Alex Soros, chairman of Open Society Foundations, during a panel session on the closing day of the World Economic Forum (WEF) in Davos, Switzerland, on Friday, Jan. 19, 2024. The annual Davos gathering of political leaders, top executives and celebrities runs from January 15 to 19. Photographer: Stefan Wermuth/Bloomberg via Getty Images
Bloomberg | Bloomberg | Getty Images

“In Davos, Donald Trump is already the president,” Open Society Foundations Chairman Alex Soros told a panel at the World Economic Forum on Friday.

“That’s a good thing, because the Davos consensus is always wrong,” he went on.

The prospect of Trump, who is frontrunner to gain the Republican nomination in the upcoming election, winning a second term in the White House has been a hot topic at the gathering of political and business leaders in Switzerland this week.

Trump faces 91 felony counts across numerous criminal cases relating to his attempts to overturn his 2020 election defeat, mishandling of classified documents and hush-money payments to a porn star. Yet many U.S. business executives still believe he will beat President Joe Biden, should the two face off in the 2024 race, as anticipated.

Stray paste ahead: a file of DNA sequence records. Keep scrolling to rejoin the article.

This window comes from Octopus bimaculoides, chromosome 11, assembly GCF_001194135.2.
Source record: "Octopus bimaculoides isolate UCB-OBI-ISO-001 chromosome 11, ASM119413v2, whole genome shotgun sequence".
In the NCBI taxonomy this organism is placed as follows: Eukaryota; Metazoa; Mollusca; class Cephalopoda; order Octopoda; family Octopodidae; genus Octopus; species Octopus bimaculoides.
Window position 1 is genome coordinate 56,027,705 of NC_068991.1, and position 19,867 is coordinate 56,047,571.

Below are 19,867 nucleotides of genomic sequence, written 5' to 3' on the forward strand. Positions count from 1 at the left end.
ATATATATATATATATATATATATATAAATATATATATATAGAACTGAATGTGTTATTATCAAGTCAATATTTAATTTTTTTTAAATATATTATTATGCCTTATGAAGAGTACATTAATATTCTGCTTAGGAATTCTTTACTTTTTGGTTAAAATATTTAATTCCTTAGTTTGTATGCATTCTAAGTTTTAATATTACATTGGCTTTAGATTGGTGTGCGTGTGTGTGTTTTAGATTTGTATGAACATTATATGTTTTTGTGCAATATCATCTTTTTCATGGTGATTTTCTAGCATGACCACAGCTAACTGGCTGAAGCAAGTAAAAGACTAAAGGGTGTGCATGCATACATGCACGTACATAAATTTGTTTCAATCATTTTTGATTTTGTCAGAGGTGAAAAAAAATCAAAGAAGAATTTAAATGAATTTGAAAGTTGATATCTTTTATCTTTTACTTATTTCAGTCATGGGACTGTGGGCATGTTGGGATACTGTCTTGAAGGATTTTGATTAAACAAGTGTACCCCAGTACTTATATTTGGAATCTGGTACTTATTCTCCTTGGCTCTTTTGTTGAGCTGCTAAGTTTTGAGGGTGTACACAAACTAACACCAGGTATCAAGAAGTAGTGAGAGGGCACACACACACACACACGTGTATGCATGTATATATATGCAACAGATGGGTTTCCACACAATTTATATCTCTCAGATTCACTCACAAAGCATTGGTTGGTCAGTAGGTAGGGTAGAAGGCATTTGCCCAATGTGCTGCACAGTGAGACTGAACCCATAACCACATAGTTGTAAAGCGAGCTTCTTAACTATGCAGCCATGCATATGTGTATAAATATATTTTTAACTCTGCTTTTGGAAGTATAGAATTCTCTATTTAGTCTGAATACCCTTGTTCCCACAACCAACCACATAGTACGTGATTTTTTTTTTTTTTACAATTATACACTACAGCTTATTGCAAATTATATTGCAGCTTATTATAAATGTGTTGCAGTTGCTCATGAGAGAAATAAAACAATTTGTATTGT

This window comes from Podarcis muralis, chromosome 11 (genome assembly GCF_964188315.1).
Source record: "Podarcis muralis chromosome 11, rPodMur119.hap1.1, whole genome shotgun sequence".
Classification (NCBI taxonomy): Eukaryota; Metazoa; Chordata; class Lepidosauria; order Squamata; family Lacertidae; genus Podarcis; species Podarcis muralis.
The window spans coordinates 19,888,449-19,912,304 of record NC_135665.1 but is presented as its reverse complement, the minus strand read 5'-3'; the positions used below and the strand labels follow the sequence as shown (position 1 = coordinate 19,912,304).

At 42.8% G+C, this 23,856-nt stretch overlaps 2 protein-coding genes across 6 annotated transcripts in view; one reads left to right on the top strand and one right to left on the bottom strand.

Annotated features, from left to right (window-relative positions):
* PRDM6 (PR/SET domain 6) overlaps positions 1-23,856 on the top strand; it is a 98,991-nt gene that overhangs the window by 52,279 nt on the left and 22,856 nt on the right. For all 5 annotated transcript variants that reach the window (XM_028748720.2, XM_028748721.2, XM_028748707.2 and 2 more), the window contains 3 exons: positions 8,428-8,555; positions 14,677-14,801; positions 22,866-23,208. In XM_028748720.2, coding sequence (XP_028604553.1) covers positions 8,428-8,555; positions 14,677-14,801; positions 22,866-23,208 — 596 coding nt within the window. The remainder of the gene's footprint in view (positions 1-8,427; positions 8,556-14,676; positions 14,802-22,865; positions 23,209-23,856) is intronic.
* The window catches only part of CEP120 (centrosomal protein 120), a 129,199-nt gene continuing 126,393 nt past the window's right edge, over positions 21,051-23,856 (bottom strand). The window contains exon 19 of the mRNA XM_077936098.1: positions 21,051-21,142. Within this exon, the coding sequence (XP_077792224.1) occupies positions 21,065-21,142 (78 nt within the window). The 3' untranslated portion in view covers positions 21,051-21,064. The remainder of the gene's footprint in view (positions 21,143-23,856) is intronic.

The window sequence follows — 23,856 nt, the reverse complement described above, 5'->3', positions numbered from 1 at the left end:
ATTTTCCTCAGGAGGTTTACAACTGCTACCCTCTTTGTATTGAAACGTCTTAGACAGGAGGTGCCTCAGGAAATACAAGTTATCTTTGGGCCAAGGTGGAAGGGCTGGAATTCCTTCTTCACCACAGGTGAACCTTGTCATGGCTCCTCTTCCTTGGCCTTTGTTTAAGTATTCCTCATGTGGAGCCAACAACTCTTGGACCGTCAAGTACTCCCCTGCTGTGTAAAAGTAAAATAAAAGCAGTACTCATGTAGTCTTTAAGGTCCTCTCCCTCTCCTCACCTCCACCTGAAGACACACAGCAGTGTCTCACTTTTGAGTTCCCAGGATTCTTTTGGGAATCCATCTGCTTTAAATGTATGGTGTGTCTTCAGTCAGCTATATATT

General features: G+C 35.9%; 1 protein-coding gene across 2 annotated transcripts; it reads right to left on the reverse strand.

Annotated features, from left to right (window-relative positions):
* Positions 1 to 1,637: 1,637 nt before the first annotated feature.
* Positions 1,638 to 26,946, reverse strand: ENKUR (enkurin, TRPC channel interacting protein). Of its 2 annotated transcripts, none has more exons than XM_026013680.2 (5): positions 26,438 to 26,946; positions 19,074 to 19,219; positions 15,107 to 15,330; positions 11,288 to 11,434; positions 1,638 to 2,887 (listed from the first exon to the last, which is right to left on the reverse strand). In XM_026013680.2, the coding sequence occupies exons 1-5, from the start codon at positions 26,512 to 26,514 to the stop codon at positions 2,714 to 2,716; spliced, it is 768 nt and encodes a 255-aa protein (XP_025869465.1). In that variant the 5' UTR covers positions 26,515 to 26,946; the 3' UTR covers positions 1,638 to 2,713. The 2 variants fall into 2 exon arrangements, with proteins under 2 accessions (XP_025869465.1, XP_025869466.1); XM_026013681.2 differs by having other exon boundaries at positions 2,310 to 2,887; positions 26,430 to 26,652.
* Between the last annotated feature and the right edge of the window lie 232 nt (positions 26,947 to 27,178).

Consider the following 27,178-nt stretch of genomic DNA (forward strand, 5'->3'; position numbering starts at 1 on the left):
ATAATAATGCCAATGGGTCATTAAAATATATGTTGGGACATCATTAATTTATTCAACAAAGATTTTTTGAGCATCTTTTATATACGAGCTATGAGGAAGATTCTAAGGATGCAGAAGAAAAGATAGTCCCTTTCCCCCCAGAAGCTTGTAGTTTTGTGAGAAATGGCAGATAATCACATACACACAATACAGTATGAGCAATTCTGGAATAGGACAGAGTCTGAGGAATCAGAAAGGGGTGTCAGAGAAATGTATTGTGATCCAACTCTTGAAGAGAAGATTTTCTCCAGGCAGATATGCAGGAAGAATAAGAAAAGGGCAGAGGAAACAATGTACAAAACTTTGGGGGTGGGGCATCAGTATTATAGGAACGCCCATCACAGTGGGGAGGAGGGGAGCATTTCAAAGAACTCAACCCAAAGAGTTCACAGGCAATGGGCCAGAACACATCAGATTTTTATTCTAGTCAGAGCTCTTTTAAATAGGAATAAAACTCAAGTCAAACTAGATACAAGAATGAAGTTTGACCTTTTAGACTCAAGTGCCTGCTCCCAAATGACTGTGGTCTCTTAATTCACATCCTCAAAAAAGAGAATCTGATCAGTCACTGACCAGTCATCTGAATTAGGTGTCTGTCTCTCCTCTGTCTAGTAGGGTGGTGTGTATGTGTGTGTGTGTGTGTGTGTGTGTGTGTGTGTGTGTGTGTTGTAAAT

“Donald Trump owns the Republican Party. We’re in something I like to call the Trump cycle, because I think even if — and I believe, if the institutions hold, when — he loses this election, he’ll also be the Republican candidate in 2028 and maybe even 2032 as well,” Soros said, drawing a ripple of laughter from attendees.

“What’s the way out for him? He either winds up in prison or he winds up in power, he’s not going off on some beach somewhere and retiring.”

Most polling in recent months has put Trump ahead of Biden across key swing states, though numbers published last week by Redfield & Wilton Strategies, in partnership with The Telegraph, showed those leads narrowing in Arizona, Georgia, North Carolina and Pennsylvania.


Soros insisted that the incumbent president still has a “pretty good map,” and backed Biden to hold onto Arizona and Georgia, where he claimed the particular brand of “extremism” promoted by Trump and his allies is considered “really toxic” to many voters.

“But, actually, if you want to look at one state which will really test where the election is, it’s Wisconsin, because if Joe Biden’s able to win Wisconsin, it should mean that he’s won Pennsylvania and Michigan,” added Soros, son of billionaire philanthropist and Open Society Foundations founder George Soros.

“Biden actually has a particular advantage in a polarized electoral environment which is that he’s not polarizing.”